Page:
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DISCOVER Serving Our Faculty Colleagues Our librarians are continually reaching out to faculty, alerting them to our resources and offering help and instruction—efforts that increased dramatically after classes went online in the spring. Here are some of the ways they supported our faculty colleagues:

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Obtained materials for classes, including looking for additional ebooks on a subject or topic

Offered remote library research instruction and research help to students by visiting online classes via Zoom

Met with students for research consultation appointments via Zoom

Created and updated InfoGuides with electronic resources that are available remotely

Scheduled online meetings with faculty members to discuss how they could support their teaching with the above methods

Pepperdine University Libraries


Enhancing Discovery of Library Resources Last summer we updated our catalog to WorldCat Discovery, which allows patrons to easily find resources available from Pepperdine Libraries and other libraries worldwide. An exciting feature of the new platform is a virtual browser that displays all of the libraries’ holdings arranged in shelf order. Additionally, we introduced a one-step search for the growing number of ebooks available to the Pepperdine community. Try it out at library. pepperdine.edu/collections/general.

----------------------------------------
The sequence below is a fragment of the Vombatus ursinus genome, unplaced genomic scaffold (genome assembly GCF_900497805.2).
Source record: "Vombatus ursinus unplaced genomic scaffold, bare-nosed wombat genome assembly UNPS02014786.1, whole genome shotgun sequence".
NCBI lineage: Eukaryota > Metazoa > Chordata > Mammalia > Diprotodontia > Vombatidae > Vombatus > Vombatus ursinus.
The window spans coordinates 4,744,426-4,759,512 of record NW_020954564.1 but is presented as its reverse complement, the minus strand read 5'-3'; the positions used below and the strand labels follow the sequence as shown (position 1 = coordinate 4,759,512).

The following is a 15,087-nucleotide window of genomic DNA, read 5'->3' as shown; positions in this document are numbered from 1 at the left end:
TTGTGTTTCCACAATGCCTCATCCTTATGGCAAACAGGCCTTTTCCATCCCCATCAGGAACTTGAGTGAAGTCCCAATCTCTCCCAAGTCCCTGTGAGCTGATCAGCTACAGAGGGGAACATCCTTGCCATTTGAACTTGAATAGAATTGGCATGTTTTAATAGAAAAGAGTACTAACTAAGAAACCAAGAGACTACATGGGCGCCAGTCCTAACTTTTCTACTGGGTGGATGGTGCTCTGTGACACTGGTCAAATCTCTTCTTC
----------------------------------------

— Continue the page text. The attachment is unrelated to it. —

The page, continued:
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CREATE The creation of knowledge from information is an important measure of a library's utility. We helped foster this knowledge creation by supporting student scholarly work, strengthening digital humanities, and making available resources in the Genesis Lab that hone problem-solving skills. Countless research papers and class projects were produced using the libraries’ resources. Many faculty members partnered with Pepperdine Libraries to use the physical space for visiting scholars to present on a broad array of topics. As the result of an ongoing collaboration between Pepperdine Libraries and the Humanities and Teacher Education Division, digital humanities students created a website dedicated to Margaret Brock, one of Pepperdine’s major donors and an important figure in California politics from the 1950s to the 1990s. Brock’s archives are held at Pepperdine. The Genesis Lab gives students an avenue to exercise their creative side by designing and printing objects on a 3D printer. It also encourages creativity through gaming and virtual reality. The lab hosted several events including an ornament-making activity and a website-building workshop.